Trump says US, Europe should be doing more to help Ukraine

Jeanne Zaino and T.J. McCormack debate the businessman's strategy ahead of the next debate


Donald Trump, the billionaire businessman who is leading the Republican presidential field in the polls, told a gathering of the European elite in the Ukrainian capital that America and Europe should be doing more to support Ukraine.

In an unusual appearance Friday night by satellite feed, Trump told participants at the pro-Western Yalta European Security conference why he was seeking the GOP presidential nomination and expressed support for Ukraine.

“My feeling toward the Ukraine and toward the entire area is very very strong. I know many people who live in the Ukraine. They’re friends of mine. They’re fantastic people,” Trump said, noting that he had known and admired Ukrainian businessman and philanthropist Victor Pinchuk for many years and had learned much from him.

Trump also suggested that President Barack Obama was partly responsible for Russian president Vladimir Putin’s aggression by paying only “lip-service” to reversing Russia’s seizure of Ukraine’s Crimea over a year ago. “Our president is not strong and he’s not doing what he should be doing for the Ukraine,” Trump said. “Part of the problem that the Ukraine has with the United States is that Putin does not respect our president whatsoever,” Trump said.

Trump’s remarks to this assembly of the Ukrainian and European political elite in Ukraine, which has been fighting Russia’s annexation of Crimea and Russian-supported secessionist forces in the country’s industrial heartland, differed from earlier statements he made in August about Ukraine’s plight. Last month, he told a political rally in North Carolina that Europeans, and wealthy Germany in particular, should do more to reverse Russia’s annexation of Crimea and he “wouldn’t care” if Ukraine joined NATO.

On Friday night, by contrast, Trump said that Ukraine was “not getting the support that you need” and deserve.

Many in the audience seemed stunned that Pinchuk would invite Trump to address his conference, since Pinchuk is known to have given millions to the Clinton Family Foundation and has hosted Bill and Hillary Clinton at earlier conferences. Indeed, Bill Clinton also appeared by satellite linkup Friday to express his support for Ukraine and implicitly criticize Obama by stressing the need to protect the territorial integrity of Ukraine, which Obama has not done lately.  

In an interview Thursday, Pinchuk said that he had invited Trump to express his views because he was leading the GOP presidential field by huge margins in the polls and, therefore, he thought it important for Ukrainians to learn more about Trump and his foreign policy views.

Asked by Doug Schoen, a Democratic pollster and Fox news commentator, what he would do about Ukraine’s conflict with Russia if he were elected, Trump told the 350 conferees that Ukraine was not “given the proper respect from other parts of Europe,” which he would remedy, and that Obama, too, was not doing enough to help Ukraine, a comment that prompted applause and a few cheers from a largely skeptical crowd.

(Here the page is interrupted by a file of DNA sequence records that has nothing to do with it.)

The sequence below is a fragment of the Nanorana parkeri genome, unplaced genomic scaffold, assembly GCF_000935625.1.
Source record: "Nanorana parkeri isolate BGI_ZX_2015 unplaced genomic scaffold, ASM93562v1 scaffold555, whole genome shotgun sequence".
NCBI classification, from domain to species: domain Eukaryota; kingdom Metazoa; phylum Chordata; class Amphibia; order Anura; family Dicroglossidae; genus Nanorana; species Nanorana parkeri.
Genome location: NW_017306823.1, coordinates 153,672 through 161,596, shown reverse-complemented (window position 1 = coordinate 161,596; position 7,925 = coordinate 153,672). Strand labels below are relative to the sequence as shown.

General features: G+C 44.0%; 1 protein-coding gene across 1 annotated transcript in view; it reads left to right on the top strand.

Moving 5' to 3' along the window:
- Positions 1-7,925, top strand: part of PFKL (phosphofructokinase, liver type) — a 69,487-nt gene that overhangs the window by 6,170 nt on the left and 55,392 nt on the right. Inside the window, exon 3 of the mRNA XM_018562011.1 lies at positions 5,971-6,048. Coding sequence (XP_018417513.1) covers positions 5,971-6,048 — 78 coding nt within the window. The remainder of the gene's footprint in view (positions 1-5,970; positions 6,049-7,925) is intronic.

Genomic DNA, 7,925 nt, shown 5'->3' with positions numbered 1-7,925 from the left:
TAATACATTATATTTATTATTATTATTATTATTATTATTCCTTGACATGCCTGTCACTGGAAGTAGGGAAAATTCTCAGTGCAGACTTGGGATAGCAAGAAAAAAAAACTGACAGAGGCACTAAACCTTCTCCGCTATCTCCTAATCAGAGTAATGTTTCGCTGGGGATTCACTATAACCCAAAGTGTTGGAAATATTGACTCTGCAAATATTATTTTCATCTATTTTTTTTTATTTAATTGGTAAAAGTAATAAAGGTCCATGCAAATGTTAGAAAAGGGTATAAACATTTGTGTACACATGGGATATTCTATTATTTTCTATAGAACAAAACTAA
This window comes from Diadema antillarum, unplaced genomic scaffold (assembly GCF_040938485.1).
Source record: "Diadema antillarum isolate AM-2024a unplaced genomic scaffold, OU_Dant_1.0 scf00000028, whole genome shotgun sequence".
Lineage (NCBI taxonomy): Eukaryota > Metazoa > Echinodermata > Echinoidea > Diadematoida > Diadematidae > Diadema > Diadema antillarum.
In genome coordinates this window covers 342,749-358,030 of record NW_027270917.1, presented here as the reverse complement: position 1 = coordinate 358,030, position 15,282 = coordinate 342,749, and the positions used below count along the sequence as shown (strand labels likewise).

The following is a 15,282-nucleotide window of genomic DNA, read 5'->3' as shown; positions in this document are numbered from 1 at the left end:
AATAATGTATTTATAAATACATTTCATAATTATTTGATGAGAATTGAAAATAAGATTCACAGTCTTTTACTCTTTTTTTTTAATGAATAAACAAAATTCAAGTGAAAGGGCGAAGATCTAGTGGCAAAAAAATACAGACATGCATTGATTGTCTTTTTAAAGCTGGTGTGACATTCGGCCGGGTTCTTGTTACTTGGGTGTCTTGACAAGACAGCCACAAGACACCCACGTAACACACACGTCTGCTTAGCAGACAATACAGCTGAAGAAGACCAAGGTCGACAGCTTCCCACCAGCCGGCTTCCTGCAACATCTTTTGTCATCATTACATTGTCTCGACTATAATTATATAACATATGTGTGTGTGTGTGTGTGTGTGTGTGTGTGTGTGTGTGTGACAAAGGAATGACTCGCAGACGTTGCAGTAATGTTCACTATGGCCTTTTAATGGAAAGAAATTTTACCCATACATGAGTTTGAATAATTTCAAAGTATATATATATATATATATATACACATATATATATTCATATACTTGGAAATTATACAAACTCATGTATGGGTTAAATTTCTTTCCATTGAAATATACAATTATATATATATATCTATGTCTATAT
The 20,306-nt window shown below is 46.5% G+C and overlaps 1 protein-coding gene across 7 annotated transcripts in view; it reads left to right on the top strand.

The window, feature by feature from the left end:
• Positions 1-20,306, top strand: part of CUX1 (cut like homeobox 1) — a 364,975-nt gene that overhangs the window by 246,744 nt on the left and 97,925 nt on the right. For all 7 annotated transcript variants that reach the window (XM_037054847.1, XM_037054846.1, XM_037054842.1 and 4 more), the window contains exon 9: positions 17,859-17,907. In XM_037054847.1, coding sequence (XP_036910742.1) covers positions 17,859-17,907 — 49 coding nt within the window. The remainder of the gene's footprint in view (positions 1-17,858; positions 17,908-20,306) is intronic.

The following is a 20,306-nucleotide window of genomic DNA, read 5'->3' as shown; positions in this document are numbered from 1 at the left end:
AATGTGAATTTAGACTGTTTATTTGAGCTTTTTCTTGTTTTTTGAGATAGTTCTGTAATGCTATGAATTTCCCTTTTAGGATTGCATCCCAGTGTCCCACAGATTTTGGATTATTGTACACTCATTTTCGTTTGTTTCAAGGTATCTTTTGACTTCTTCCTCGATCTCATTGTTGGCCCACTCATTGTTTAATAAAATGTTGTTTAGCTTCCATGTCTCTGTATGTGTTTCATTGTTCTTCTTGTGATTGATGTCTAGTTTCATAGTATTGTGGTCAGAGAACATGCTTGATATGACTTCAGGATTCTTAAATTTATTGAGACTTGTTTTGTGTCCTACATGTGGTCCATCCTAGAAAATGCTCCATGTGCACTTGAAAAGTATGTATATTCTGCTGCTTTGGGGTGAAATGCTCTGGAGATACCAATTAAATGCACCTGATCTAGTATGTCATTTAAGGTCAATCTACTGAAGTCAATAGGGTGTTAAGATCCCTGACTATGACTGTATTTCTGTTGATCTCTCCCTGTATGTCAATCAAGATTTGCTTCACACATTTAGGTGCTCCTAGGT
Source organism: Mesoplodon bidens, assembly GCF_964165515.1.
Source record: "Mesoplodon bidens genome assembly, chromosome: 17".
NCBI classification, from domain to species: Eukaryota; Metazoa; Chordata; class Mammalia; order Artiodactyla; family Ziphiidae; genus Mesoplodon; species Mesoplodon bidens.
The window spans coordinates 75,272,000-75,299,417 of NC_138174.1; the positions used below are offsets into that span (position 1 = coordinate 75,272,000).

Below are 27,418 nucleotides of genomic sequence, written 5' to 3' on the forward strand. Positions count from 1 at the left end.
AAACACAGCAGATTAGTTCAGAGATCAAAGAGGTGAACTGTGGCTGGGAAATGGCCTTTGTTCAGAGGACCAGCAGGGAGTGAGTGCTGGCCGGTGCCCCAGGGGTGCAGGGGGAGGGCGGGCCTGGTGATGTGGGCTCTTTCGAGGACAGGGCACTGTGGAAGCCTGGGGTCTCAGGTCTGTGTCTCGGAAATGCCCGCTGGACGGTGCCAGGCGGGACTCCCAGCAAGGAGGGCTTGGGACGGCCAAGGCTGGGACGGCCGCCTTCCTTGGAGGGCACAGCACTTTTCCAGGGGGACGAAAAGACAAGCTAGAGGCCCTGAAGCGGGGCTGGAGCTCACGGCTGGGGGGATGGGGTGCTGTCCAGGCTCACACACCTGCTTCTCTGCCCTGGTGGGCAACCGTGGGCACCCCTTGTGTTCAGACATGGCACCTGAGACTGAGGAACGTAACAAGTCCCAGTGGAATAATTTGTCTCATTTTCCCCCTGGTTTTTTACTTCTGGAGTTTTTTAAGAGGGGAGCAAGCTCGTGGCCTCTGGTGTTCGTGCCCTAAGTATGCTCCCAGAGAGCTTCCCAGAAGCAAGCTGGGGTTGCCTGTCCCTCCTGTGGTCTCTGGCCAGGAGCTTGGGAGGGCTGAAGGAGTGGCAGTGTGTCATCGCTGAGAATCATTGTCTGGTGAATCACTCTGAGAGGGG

In his 20-minute appearance in Kiev, which was frequently interrupted by satellite connection problems, Trump repeated much of what he has told Americans. He called Obama a leader who “waffles.” He called his recent deal with Iran to prevent the radical regime from acquiring nuclear weapons one of “the worst contracts that anybody has seen.”

Trump also supported the creation of a “safe zone” in Syria, saying that he doubted Europeans could handle the massive influx of refugees from the Middle East. The world, he said, was getting ever more dangerous. “There’s conflict everywhere,” he said, noting that Ukraine had withstood many challenges and crises that would have crushed other countries.

Trump’s remarks about the need to support Ukraine differed from his statements in August in which he predicted that he would “get along very well with Putin” because he knew “many of his people: and had hosted a major event for him two years ago in Moscow. “It was a tremendous success,” said Trump, praising his own accomplishments, a hallmark of his stump speeches.

He said he was running because “I love my country, but it’s having a lot problems." Americans, he added, supported him because they wanted someone “who’s strong and frankly, can make American great again.”

Reaction to Trump’s appearance here and his remarks was decidedly mixed. Several participants seemed aghast that Pinchuk would invite so polarizing an upstart in American  politics to address the 12th annual gathering of political and academic heavyweights.

Dominique Strauss Khan, the former French political superstar whose career was felled by allegations that he had sexually abused a maid in a New York hotel, called Trump’s appearance“incredible.” Several Ukrainian and European participants asked incredulously whether Trump could actually secure his party’s presidential nomination. But while Trump’s speech from New York was initially greeted by some jeers in the conference hall, he received polite, if not enthusiastic, applause at the abrupt end of the linkup.

For his part, Trump said he had agreed to speak because he had known and admired Pinchuk for years. What went unsaid was Trump’s apparent desire to counter the American public’s perception that he knows and cares little about foreign policy.

Judith Miller, a Fox News contributor, is an award-winning author, and an adjunct fellow at the Manhattan Institute. Her latest book, "The Story: A Reporter's Journey" (Simon & Schuster, April 7, 2015).